Many of my last 200 pots played with this new shape I had just found. I also often altered these pots using techniques similar to those of my mentor and clay-mom, Tina. Almost every single one of the first 800 pots was unaltered. It wasn’t “my thing”. But as I played with my new concave form, I discovered I loved how it looked when I altered them. By forcing myself to work well past the point of actually feeling “inspired”, I discovered something totally new and amazing that I fell in love with. Creating constantly, especially if you don’t have any ideas, will do that. Just go for it. Throw together random things until something amazing comes out of it.


In addition to creating constantly, consume other people’s work constantly. If you’re a comic artist, fill your Instagram feed with as many comics as possible. Befriend every other comic artist that you can find on Facebook. Bombard yourself with comics. If you want to become a blogger, find other bloggers that you look up to and whose content makes you want to work on your own content, and drink it up. Filling your world with the work of others gives your mind content to digest, even if you don’t realize you’re thinking about it. Their work will influence yours, yes, but it will also be the tinder for some of your greatest ideas. Don’t copy their work, obviously, but marinate yourself in it. Dissect the content that interests you. Figure out why you don’t like the stuff you don’t like. The more you bombard yourself with content, the more your subconscious will be playing with that content and formulating new ideas to inspire you.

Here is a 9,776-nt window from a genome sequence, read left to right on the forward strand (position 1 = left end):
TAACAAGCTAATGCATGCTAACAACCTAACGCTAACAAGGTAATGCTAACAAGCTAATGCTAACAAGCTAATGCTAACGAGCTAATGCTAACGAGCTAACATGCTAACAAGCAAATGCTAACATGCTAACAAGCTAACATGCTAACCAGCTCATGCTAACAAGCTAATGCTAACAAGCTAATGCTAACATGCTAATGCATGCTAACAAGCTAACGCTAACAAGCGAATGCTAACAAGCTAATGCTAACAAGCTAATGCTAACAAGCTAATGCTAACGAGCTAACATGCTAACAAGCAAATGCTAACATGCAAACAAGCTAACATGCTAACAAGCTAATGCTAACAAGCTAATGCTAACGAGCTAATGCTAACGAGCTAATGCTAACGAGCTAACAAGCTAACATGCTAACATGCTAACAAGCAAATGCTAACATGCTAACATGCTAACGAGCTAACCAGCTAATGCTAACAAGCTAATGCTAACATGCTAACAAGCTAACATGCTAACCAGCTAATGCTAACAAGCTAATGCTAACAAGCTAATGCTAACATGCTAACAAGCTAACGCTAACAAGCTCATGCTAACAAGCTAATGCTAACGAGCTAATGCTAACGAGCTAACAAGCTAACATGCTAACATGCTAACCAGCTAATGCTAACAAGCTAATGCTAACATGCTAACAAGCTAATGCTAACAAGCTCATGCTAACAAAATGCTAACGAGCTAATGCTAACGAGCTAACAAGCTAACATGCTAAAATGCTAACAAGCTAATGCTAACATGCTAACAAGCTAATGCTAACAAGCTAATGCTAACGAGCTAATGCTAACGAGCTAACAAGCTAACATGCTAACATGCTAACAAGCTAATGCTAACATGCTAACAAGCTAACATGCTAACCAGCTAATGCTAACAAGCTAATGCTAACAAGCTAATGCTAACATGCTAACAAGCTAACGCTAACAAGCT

Create an environment that inspires you. When I sat down to write a bit ago, I wasn’t feeling inspired. I didn’t want to write. But I know that a warm cup of chai, my plants, a candle, and a warm blanket put me more in the mood to write. So I made myself some tea, lit a candle, and found a blanket. As I did all this, I told myself that when the tea was ready, I’d write. And here I am, wrapping up this post. Am I feeling super inspired and motivated right this second? Nah. But I am feeling much more excited about writing than I was before the tea and blanket. If you find listening to Taylor Swift makes you enjoy drawing more, put on some T-Swift. If you find a walk in nature makes you want to write music, go take a walk. Do those little side things that you associate with your creative practice. Show up in the studio. Turn on your desk lamp. Make yourself that snack you always eat while you’re working. Cultivate some habits that go along with your creative work so that when you do them, it puts you in the mood to work.


Now go create. I don’t care if you’re not feeling inspired. Create often. Create a lot. The more you do it, the better you’ll get and the more new ideas you’ll stumble across. If you’re constantly just sitting and waiting for inspiration to strike, you’ll never get anywhere. Inspiration is unreliable, and as you’re aware, we don’t like unreliable things here.